Curiosity is a part of us. It is what arouses the desire to explore the world of science, culture, and art, as well as to learn history. We are extremely fortunate because we live in an age of “accessibility”. Museums and science centres are widely available — and with them, everything we like to explore. However, how to make the exhibitions attractive to visitors? How to evoke emotions and make museum visits truly memorable?
We visit museums to slip for a while into the world of culture and art, learn something new and feel the atmosphere of a different era. We gladly discover and marvel at museum exhibitions – but do we remember them afterwards? The best way to achieve a lasting effect is to make the exhibition speak to our emotions. The deeper these emotions will be, the more intimate and friendly the exhibition will become. It’ll become memorable. How do we revive history in museums so that it influences our senses and feelings? I would like to propose three solutions, though they do not exhaust all the possibilities. Yet, in my opinion, they are the most important.
1. Augmented Reality
A quiet museum hall filled with works we admire. We are real – here and now. They are the subject of our research. What if we moved for a moment to a dimension where we would be able to see the interesting exhibit at a really short distance? What if we had the opportunity to learn about its structure and admire its details? We might even be able to hear the sounds accompanying it, or we would be illuminated by its brilliance for a moment. Such tangible contact with the studied object would allow to erase the boundaries that divide us from it, and through the multitude of stimuli we are offered, the exhibit would become closer to us. We would remember it better.
Today, such experience is made available by technologies such as augmented and virtual reality (AR and VR, more about which you will read in this article). One of the prime examples showing the use of this technology can be the exhibition hosted in Gdańsk (at the beginning of 2019) of Zdzisław Beksiński’s artworks — presented at the Shakespeare Theatre. Thanks to the VR goggles, the visitors could literally find themselves inside the artist’s image for a while. The eerie atmosphere, the music, and the isolation from the outside world allowed the participant to focus more on experiencing the work.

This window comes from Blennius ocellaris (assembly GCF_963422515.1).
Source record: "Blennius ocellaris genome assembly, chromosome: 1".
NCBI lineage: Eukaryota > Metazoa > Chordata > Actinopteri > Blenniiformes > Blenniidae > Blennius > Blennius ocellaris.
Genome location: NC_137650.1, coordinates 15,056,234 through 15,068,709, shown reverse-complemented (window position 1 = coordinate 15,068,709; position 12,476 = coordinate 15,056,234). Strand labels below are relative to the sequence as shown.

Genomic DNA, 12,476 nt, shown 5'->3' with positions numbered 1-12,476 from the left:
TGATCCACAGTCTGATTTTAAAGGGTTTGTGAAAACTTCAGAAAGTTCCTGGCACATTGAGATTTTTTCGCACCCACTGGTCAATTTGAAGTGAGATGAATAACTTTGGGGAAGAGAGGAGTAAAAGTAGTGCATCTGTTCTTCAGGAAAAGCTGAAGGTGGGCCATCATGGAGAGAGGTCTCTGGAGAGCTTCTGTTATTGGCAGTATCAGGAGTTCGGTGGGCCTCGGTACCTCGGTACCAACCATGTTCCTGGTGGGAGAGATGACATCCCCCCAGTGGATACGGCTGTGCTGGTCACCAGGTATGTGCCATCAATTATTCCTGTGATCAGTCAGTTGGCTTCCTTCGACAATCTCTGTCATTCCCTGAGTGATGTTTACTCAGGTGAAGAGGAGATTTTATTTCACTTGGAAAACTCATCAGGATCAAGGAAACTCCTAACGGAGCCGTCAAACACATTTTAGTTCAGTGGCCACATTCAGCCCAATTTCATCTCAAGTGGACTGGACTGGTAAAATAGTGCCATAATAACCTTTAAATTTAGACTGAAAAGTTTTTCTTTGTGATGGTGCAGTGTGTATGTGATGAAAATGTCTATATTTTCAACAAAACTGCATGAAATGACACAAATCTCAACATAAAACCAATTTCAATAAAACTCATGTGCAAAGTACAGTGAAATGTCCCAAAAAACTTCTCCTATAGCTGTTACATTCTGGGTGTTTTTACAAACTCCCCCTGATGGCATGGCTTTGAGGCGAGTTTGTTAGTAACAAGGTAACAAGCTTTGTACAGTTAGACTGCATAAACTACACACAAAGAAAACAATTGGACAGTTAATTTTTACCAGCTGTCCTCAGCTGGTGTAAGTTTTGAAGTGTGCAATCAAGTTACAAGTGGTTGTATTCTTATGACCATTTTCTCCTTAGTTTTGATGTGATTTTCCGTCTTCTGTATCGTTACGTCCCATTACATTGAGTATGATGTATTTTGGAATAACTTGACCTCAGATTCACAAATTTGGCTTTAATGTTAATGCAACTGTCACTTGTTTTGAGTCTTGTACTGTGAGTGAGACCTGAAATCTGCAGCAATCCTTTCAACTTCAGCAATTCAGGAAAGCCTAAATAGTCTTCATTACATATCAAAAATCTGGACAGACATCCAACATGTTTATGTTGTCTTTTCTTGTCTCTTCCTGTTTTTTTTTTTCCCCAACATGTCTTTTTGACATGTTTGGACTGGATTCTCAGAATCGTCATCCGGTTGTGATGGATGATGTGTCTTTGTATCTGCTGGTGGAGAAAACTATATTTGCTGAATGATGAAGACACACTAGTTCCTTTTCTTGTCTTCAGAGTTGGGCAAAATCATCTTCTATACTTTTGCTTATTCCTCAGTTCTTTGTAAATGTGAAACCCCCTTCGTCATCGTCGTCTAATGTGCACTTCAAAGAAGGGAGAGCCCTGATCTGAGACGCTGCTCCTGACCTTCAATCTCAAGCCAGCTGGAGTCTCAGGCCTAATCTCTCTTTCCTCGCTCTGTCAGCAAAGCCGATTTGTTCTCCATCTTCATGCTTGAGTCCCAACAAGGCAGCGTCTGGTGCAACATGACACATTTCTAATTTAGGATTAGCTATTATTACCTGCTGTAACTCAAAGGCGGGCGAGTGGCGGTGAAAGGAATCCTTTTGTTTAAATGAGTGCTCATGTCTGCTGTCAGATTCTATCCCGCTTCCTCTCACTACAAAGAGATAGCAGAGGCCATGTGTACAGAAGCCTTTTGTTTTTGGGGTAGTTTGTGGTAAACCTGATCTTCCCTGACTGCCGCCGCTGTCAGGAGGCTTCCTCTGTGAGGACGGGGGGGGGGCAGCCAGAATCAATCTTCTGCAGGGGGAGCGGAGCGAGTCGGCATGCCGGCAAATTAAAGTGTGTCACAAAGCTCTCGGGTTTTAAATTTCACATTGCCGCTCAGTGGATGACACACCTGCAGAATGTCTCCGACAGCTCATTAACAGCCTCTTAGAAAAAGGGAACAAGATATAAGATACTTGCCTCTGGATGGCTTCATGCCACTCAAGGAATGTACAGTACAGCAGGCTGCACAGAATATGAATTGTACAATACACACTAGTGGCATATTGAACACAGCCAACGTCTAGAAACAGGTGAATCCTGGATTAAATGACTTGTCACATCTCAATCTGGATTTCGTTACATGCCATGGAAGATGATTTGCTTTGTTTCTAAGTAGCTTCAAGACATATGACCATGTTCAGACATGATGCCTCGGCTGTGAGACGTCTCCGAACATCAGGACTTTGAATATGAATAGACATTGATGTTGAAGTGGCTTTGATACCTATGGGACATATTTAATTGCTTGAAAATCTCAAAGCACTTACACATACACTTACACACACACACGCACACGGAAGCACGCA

Every day we are distracted by numerous stimuli and information coming from all directions. Close, one-on-one contact with pieces of art allows us to transfer for a moment to another reality and experience it deeper.
Introducing multimedia and interactive elements into the exhibition is currently a norm. How involved we will feel while we are interacting with the exhibit will certainly affect our overall perception of the whole set up. It is important that we have the opportunity to make decisions and explore the installation or exhibit on our own, and that we can immediately observe the effect of our actions.
One example of such an interactive model was one of the sites we prepared in the German pavilion during the World Expo 2017 Exhibition held in Kazakhstan. It was a combination of wall-painted illustrations with animations displayed by a projector. The result was greatly admired by the visitors – touching real images triggered a virtual, interactive animation.
3. Discovering the unknown
Creating dedicated mobile applications which guide visitors around the entire exhibition area is becoming increasingly popular. The apps often contain information that is not otherwise available. The advantage of such an application is the ability to download it on your own mobile device and use it also outside the museum. This solution allows to create a bond between the exhibition and the viewer – after all, the application stays with the user for a longer time.
A perfect example is the Van Gogh Museum in Amsterdam, where you can explore interesting facts about almost every piece of work by the artist, using a mobile app. Visitors can find out what is hidden on the canvas under a thick layer of oil paint or what the first sketches of the work looked like.
Another example is the House of Nicolaus Copernicus in Toruń. In this case, a mobile application was created in order to combine the information and experiences gathered during a visit to the museum with the world outside its walls – with places in the city space thematically linked to the exhibition. This is one of the ways to put ourselves in the place of an explorer and to awaken (and satisfy) the natural child curiosity, which we often forget in everyday adulthood.
Engage, process, explore…
Boring, dusty museum halls are a thing of the past. Nowadays, there are numerous engaging ways to interact with art, that stimulate the senses and encourage independent exploration. Through participation, visitors engage not only in reception but also in co-creation of exhibited works.
Alternative reality, interaction, co-creation, continuing the visit after returning home – all these examples have one common goal – to evoke emotions and feelings, which is the essence of exploring history. They are made to stimulate a sense of coexistence with the world presented in the exhibition space. Technology is designed to awaken the most human feature in us – the desire to learn about our own roots, human history and our existence on Earth.